Sometimes it takes something traumatic to make us see that most of the stuff we are so worried about isn't important at all.

My son recently broke the bones in his forearm. Snapped them right in two. I hear shouts, and I look outside to see my son holding his arm up at the elbow, but a few inches down his arm dangles there like a broken tree branch, limp and lifeless.

For a moment, I am puzzled. How does a person suffer that kind of injury and yet be standing in front of me, talking? How is he not on the ground unconscious or - at the very least - shrieking? How is he simply there, staring at me, with a wrinkled brow and the same bewildered expression that I must be giving him?

Before we heard my son's call, my husband and I had been inside, hashing out all of the dramas of daily life: birthday party plans, income tax payments, redecorating decisions, vacation ideas, what to do about our money and the lack thereof.

We can all probably remember a time when we were engulfed in our own worries and then were suddenly and summarily shaken free by something. Often it's some sort of news, usually bad, which puts everything immediately into perspective. We forget everything else while we get on with the business of surviving.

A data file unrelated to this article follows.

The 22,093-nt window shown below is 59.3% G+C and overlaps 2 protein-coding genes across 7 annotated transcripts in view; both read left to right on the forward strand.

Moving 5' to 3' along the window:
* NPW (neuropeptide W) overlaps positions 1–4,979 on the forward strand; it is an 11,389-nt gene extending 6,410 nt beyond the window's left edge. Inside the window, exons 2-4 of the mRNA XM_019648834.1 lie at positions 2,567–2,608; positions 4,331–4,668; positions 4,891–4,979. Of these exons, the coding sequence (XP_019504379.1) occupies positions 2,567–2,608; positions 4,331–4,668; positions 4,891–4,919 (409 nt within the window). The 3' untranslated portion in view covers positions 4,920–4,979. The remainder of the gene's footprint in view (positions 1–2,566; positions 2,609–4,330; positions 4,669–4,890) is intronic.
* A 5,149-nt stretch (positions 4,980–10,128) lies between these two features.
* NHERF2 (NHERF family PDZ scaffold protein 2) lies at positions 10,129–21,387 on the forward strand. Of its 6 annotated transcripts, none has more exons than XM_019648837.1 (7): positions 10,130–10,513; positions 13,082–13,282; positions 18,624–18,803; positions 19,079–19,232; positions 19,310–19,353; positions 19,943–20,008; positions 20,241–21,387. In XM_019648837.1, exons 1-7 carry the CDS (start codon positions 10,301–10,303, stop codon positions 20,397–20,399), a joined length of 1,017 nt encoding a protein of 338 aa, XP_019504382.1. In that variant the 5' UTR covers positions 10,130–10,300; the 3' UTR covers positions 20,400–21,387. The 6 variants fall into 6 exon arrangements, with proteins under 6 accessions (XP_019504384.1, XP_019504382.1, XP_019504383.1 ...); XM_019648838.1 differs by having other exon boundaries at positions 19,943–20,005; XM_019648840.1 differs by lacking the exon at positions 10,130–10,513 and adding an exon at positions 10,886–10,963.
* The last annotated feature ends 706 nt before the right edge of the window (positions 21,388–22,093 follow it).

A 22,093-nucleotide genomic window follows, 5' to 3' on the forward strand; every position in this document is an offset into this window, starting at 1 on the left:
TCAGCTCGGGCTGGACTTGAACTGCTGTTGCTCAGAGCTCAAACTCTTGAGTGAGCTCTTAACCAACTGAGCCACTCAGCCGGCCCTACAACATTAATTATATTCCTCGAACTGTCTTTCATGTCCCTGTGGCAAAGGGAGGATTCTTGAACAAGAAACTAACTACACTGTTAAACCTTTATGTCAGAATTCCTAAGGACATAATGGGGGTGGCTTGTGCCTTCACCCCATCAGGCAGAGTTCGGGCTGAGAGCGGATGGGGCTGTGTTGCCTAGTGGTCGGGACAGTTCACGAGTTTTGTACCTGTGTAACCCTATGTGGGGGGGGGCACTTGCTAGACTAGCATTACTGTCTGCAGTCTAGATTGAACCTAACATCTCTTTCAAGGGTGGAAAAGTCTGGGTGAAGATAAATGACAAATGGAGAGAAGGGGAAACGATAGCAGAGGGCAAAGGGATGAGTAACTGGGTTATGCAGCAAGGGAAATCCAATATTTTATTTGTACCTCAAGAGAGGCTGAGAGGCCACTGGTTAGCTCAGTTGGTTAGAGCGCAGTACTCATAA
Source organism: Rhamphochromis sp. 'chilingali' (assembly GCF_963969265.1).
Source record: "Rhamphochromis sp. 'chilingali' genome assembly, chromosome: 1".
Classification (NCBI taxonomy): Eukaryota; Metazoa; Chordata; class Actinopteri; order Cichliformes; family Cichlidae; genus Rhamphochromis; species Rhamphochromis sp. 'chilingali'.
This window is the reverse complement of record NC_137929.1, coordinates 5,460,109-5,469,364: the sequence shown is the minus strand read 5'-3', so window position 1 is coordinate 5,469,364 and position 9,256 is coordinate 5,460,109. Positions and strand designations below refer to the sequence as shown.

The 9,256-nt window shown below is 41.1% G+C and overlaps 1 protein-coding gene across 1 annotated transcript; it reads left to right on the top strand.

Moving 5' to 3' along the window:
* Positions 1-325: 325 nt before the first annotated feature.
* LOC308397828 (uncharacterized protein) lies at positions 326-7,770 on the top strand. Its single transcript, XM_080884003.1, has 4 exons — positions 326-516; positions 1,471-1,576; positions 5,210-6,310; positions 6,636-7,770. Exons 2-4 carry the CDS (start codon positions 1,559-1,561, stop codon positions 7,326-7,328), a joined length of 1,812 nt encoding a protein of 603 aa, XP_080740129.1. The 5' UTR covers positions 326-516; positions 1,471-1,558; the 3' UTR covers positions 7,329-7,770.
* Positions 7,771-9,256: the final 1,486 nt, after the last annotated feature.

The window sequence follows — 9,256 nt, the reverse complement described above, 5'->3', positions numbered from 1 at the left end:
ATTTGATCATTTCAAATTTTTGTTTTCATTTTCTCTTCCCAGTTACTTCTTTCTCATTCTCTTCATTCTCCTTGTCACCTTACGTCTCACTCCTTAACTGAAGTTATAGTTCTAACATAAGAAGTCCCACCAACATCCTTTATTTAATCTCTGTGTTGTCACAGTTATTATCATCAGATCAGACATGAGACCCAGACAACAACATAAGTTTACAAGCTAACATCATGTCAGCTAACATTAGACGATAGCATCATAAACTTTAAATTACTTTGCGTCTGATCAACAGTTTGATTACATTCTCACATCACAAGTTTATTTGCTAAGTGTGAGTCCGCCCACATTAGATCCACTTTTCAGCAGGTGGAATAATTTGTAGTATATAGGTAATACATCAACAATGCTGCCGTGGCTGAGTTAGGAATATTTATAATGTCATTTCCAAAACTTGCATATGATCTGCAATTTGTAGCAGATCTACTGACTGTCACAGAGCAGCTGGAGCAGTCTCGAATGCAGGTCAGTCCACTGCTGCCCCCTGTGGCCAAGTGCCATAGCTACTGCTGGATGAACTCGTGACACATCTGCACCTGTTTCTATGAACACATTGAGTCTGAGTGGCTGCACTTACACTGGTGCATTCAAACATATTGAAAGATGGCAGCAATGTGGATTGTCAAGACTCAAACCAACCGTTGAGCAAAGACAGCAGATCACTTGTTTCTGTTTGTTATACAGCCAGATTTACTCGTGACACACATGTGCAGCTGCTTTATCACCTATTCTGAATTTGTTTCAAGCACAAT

I wish I could live, all the time, with that sort of acute understanding of what's really important. Doing so would help me to slow down, to appreciate those around me, to bond more deeply with others, to live from a place of love and kindness rather than sinking, as I sometimes do, into pettiness and spite.

And just as a true drama makes us sit up and take notice of what's important in our lives, it also informs us of ways to get through the little daily things we have to deal with: things that can pile up and be more wearying than those big, adrenaline-charged catastrophes.

Since my son's accident, I feel as though I've been using the big drama in my life to teach me how to better cope with the tiny, daily dramas.

Here's what I've been doing:

1. It helps me, in dramas large and small, to make the sound of the ocean with my breath. Whenever I need to focus on my breath, it calms me so much to make that deep, resonant whisper sound the way they teach you to do in yoga class. I direct my breath at the back of my throat, and listen to the sound of the force and power of my own breathing, there inside my head.

I imagine sitting near the ocean with my feet in the sand and the sun sizzling my skin and the scent of salt and earth and the rhythmic, predictable ebb and flow of the ocean. This helps me recognize, in case I'd forgotten, that my body and my mind are made of the same stuff as this ground and this ocean and that I have the power and the resources to get through whatever it is. What's more, I can help others get through it.

2. Of course, breathing will only get you so far. At some point, you have to stand up and do what needs to be done. Doing something – anything - can help you stop idly thinking and ruminating and dramatizing, which rarely comes to good end.